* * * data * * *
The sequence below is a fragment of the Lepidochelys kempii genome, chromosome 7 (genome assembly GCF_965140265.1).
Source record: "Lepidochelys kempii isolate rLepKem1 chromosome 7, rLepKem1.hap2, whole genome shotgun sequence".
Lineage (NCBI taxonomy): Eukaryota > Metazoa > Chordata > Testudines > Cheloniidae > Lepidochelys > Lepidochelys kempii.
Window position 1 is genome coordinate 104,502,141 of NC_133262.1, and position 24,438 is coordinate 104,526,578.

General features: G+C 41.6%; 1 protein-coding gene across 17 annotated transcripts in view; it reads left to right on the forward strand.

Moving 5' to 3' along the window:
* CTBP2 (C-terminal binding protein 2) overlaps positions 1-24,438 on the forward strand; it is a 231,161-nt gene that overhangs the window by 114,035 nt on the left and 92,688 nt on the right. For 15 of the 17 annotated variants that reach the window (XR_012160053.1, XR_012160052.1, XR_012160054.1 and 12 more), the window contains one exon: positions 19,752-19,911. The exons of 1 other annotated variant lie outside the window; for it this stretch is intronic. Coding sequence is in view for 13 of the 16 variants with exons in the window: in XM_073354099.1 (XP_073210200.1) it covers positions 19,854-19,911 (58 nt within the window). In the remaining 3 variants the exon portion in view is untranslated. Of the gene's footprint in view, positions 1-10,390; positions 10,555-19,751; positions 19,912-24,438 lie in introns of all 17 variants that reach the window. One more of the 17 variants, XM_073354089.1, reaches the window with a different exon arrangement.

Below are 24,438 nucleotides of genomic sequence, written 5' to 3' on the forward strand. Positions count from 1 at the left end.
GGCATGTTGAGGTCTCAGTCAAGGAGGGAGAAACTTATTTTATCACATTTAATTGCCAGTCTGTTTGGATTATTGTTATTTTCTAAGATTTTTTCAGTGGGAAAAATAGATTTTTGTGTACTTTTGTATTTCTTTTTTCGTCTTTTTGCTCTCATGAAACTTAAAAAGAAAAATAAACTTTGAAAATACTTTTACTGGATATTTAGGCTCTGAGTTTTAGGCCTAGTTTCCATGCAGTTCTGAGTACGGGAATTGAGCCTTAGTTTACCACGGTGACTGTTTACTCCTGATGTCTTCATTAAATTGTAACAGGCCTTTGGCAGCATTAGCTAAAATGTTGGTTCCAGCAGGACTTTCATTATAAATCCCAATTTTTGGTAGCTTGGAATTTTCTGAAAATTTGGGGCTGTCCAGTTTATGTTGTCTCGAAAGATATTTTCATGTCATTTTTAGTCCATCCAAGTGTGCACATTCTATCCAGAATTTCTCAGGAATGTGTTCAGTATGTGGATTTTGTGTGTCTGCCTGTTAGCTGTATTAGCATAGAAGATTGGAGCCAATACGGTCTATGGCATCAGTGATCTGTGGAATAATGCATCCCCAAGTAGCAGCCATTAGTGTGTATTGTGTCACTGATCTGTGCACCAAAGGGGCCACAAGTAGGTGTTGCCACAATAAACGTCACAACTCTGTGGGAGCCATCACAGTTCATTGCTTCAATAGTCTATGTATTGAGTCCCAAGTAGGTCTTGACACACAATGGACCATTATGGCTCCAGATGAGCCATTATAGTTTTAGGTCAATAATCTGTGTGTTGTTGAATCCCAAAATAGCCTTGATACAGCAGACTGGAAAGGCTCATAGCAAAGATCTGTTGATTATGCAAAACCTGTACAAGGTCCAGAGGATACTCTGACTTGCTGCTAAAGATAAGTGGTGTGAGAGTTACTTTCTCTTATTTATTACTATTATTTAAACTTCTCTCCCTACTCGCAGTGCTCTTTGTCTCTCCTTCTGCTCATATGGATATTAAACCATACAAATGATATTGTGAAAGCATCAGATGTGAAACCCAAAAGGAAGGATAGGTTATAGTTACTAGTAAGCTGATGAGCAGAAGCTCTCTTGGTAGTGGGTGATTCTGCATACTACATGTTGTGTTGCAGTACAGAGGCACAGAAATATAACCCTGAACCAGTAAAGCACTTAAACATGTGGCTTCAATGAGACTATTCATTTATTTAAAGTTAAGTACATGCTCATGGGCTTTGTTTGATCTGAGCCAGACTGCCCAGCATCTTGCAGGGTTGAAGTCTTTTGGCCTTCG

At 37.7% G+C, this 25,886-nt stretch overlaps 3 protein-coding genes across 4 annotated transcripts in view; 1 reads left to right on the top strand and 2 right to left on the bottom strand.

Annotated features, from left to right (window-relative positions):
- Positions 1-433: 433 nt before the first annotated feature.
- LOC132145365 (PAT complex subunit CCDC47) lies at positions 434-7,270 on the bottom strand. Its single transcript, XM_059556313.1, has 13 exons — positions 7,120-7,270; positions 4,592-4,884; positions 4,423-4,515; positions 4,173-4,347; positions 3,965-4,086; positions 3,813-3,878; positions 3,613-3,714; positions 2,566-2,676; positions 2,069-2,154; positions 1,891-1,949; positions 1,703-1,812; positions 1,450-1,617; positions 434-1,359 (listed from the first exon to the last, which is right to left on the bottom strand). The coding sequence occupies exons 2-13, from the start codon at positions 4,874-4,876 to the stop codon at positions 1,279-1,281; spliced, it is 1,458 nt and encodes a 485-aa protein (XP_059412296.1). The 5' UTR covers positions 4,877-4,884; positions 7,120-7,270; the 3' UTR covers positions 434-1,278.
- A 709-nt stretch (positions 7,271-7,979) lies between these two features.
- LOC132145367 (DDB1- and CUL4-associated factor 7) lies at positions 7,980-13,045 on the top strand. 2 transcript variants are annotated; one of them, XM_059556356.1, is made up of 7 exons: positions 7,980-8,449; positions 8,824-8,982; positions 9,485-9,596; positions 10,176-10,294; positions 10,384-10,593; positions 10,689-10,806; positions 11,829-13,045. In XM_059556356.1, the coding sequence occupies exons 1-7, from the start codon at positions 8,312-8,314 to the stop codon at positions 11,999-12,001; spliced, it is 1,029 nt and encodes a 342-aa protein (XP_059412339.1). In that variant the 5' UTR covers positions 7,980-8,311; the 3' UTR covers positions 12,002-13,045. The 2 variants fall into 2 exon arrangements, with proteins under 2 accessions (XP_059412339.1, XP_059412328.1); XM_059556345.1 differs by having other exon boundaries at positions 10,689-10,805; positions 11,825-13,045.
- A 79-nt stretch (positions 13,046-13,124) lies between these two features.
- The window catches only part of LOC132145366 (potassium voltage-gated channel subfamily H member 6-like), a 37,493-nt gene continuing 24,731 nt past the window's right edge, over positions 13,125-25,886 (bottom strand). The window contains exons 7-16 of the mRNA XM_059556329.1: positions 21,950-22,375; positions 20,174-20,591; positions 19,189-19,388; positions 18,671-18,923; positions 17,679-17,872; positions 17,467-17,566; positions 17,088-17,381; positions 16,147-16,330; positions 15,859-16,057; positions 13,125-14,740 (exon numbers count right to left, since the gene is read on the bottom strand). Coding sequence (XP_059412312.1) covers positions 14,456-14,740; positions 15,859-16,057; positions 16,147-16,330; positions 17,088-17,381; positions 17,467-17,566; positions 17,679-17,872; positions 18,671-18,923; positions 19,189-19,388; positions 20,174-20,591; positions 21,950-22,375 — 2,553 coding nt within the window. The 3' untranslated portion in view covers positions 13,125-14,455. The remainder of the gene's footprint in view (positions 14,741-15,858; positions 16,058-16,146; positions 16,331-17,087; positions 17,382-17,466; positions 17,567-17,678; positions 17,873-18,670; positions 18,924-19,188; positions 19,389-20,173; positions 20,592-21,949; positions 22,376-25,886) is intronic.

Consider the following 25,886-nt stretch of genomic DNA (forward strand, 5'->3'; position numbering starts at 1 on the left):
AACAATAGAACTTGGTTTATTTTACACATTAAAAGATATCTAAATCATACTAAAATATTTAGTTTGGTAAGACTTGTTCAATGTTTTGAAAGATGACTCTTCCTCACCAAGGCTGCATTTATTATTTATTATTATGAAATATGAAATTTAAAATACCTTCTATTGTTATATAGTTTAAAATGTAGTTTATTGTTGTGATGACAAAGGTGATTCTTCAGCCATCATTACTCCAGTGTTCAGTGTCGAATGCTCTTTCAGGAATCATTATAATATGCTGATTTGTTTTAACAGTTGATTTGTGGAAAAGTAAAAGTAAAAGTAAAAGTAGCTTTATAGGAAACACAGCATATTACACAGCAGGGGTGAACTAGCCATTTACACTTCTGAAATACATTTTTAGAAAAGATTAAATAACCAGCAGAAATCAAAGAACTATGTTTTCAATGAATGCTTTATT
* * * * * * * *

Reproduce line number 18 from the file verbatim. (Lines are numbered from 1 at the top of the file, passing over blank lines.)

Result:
Consider the following 25,886-nt stretch of genomic DNA (forward strand, 5'->3'; position numbering starts at 1 on the left):